Vendor Relationship Management

Vendor Relationship Management, also known by its acronym VRM, proves to be the inverse of Customer Relationship Management. Where CRM attempts to understand the complete needs of the customer, VRM operates under the goal of outlining the technologies, tools, and services that enable the customers to manage vendor relationships. Those vendors who work with these technologies, tools, and services gain the ability to develop superior relationships with their customers.

Vendor Relationship Management has emerged to become a competitor with Customer Relationship Management because of an inherent structural problem with the concept of Customer Relationship Management. The inherent problem lies in the fact that no organization is able to construct a fully comprehensive view of their customers. With Herculean efforts, some companies are able to construct a full view of their relationship with the customers, yet despite this fact, the companies will not have a fully unobstructed view of the numerous additional supply side relationships in which the customers commonly are involved. It would not be a stretch for there to be a hundred or more such vendor relationships for a given customer. The fact remains that only an individual who is provided with the necessary access to processes and tools would be able to develop something resembling an entire view of their supply requirements.

All that said, the end goal of vendor relationship management focuses on bettering the relationship between the supply side and demand side of various markets through showcasing superior and new means for the supply side to interrelate with the demand side. In the grand scheme of the cosmos, vendor relationship management is able to improve markets and their accompanying mechanisms via outfitting the customers as stand alone leaders and not simply held captive followers where their relationships to vendors and various additional supply side parties are concerned.

Vendor relationship management accepts a number of core concepts governing the idea. These are listed below, as follows:

  1. Vendor Relationship Management tools prove to be tools to help the customers. The customer drives these, not vendors themselves. Also, such tools do not operate within the purvey of only a single vendor’s environment.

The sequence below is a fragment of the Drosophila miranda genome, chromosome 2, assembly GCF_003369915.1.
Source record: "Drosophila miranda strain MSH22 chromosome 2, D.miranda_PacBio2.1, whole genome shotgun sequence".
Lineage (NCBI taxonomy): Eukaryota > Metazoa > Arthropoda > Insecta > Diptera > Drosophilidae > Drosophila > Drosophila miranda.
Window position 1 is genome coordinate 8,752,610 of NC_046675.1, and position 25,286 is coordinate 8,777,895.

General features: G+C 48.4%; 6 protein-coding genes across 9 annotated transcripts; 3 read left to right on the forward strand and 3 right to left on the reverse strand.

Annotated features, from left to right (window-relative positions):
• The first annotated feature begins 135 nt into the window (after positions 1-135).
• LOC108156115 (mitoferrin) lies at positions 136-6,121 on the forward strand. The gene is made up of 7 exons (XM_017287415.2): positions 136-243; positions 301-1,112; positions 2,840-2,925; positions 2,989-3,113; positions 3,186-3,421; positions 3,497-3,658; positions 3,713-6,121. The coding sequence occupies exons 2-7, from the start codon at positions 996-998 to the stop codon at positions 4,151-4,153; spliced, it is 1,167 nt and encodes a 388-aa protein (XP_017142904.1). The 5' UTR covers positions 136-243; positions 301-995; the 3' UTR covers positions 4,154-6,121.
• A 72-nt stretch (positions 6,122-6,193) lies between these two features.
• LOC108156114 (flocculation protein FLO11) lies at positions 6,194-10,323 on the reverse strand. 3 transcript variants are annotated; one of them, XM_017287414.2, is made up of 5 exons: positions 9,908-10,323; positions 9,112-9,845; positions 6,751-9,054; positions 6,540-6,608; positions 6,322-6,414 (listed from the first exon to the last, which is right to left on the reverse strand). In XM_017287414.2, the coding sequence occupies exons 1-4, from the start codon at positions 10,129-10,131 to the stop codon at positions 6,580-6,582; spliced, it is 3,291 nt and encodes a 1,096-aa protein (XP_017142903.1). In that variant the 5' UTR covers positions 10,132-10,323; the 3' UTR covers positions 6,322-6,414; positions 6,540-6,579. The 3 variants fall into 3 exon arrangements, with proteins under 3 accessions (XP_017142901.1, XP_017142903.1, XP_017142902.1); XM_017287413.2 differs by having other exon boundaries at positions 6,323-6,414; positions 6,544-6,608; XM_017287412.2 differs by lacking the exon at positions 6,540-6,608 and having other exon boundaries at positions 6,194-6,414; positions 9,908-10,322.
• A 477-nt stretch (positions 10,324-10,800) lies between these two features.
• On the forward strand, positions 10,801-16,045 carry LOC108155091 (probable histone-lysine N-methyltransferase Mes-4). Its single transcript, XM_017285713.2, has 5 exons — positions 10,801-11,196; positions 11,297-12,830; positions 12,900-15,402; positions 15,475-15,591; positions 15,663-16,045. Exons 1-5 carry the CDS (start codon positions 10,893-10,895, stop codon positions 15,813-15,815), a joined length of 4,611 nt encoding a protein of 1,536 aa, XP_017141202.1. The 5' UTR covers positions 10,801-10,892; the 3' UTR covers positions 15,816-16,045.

2. Vendor Relationship Management offers the customer tools to be able to manage their vendor relationships. Such tools turn out to be personal, although they may also be social secondarily.
  3. Vendor Relationship Management tools are interrelated. They are able to work with vendors’ systems in methods that help both sides of the relationship out.
  4. Customers become the main integration points for their personal data as a result of Vendor Relationship Management.
  5. Vendor Relationship Management tools do more than just improve the relationship with customers, they also support customer conversation and transaction.
  6. Customers are able to manage their own data using Vendor Relationship Management. Since they decide which information to share, they also determine the conditions under which the information is shared with various vendors.
  7. Customers are able to hold an unlimited amount and variety of types of data. They can decide to share whatever amount of this information that they want to with vendors that they so choose.
  8. Customers are able to initiate numerous actions using Vendor Relationship Management. Included in these are all of the following: requests for memberships, preferences, services, products, terms of service, and transaction histories.
  9. Open API’s, open standards, and open codes are the hallmarks of Vendor Relationship Management.
  10. Customers and meaningful vendor and customer relationships become the basis for various types of businesses using the concept of Vendor Relationship Management.

In order for the process of Vendor Relationship Management to be effective, the vendors have to buy into the concept and also value it. On top of this requirement, customers must be motivated to put in the required effort, time, and focus on ensuring that it works out well. Working through this exact difficulty is the main challenge for Vendor Relationship Management. To affect VRM, the supports of the Vendor Relationship Management in question have to be demonstrated as a beyond any doubt winning situation for both vendors and customers. Otherwise, Vendor Relationship Management turns out to be a victim of the same pitfalls from which Customer Relationship Management suffers. In other words, Vendor Relationship Management is a two way street that both parties, the customer and the vendor, must walk down together, at the same time.

Vendor Relationship Management is undergoing continuous development and improvement at the behest of various interested organizations and institutions. Harvard University’s Internet and Society Berkman Center constantly works to encourage and support the needed development of Vendor Relationship Management methods and tools. They do this with the goal of helping customers to gain true independence from the vendors, and to show them the means of interacting with vendors. Berkman Center fellow Doc Searls heads up the progressive project presently.

Comments are closed.